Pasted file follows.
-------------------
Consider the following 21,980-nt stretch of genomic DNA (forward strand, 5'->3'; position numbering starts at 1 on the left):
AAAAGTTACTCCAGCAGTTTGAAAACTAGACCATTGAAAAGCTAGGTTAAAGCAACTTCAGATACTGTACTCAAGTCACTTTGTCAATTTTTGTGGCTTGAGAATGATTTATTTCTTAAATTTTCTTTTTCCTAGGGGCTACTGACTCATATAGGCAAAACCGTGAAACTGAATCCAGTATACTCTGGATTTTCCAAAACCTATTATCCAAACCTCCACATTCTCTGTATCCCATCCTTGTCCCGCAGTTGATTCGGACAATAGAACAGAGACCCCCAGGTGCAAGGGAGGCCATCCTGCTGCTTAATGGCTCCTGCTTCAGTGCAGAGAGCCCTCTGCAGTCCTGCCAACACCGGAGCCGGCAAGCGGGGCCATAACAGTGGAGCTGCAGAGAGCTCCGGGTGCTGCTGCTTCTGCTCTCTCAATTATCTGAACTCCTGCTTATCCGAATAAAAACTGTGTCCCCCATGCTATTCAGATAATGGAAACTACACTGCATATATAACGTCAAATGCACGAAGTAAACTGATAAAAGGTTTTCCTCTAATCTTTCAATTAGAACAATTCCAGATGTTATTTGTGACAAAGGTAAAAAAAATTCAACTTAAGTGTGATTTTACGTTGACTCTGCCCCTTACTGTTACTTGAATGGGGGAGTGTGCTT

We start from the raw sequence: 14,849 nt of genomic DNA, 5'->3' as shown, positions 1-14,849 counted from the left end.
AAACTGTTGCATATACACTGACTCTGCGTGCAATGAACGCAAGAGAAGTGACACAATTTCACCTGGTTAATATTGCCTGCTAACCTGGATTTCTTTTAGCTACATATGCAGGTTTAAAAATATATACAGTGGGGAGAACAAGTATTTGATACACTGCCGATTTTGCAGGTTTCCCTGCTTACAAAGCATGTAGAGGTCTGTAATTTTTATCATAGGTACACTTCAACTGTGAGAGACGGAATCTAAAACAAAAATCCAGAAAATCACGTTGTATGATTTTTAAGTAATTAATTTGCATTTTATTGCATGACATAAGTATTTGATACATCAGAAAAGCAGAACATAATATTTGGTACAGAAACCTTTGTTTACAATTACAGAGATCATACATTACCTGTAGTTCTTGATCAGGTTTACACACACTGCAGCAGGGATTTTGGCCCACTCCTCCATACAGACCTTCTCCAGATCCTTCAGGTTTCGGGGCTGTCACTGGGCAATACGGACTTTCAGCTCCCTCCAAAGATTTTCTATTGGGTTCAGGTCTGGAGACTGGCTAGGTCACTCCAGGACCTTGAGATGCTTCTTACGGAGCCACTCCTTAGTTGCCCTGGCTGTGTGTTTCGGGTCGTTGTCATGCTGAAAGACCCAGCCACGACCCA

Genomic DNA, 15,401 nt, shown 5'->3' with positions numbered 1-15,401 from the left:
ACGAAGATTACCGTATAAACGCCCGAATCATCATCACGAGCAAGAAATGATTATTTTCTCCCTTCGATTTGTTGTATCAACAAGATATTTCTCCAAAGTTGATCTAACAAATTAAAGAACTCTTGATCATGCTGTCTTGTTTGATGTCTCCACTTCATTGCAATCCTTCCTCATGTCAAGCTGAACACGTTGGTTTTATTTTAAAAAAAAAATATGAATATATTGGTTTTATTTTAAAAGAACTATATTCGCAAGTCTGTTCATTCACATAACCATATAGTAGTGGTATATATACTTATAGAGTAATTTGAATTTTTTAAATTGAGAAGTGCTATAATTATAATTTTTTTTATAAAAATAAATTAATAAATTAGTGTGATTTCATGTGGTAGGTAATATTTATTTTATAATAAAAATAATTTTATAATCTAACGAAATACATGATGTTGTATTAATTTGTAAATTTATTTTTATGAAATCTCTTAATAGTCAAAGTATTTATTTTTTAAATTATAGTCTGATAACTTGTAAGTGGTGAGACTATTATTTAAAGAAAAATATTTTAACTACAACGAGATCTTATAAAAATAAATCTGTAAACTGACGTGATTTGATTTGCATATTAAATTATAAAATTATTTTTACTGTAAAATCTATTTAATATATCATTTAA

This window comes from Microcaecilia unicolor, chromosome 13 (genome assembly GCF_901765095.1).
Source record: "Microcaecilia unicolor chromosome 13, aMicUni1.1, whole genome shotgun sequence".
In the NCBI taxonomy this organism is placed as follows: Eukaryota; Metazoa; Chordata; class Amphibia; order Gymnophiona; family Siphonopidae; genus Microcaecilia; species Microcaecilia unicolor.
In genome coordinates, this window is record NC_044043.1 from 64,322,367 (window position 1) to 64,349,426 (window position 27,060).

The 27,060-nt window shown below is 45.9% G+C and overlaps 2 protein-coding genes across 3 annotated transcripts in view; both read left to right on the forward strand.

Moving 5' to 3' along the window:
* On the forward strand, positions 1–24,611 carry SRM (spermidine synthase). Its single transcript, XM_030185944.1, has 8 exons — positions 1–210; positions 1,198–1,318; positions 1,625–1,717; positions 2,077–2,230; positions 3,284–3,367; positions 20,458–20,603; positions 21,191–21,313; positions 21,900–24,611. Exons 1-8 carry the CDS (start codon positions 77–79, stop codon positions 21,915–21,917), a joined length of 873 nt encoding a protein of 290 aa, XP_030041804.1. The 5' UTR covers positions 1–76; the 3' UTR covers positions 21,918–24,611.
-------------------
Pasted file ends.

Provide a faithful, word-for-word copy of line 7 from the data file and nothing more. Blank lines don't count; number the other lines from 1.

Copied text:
This window comes from Microcaecilia unicolor, chromosome 13 (genome assembly GCF_901765095.1).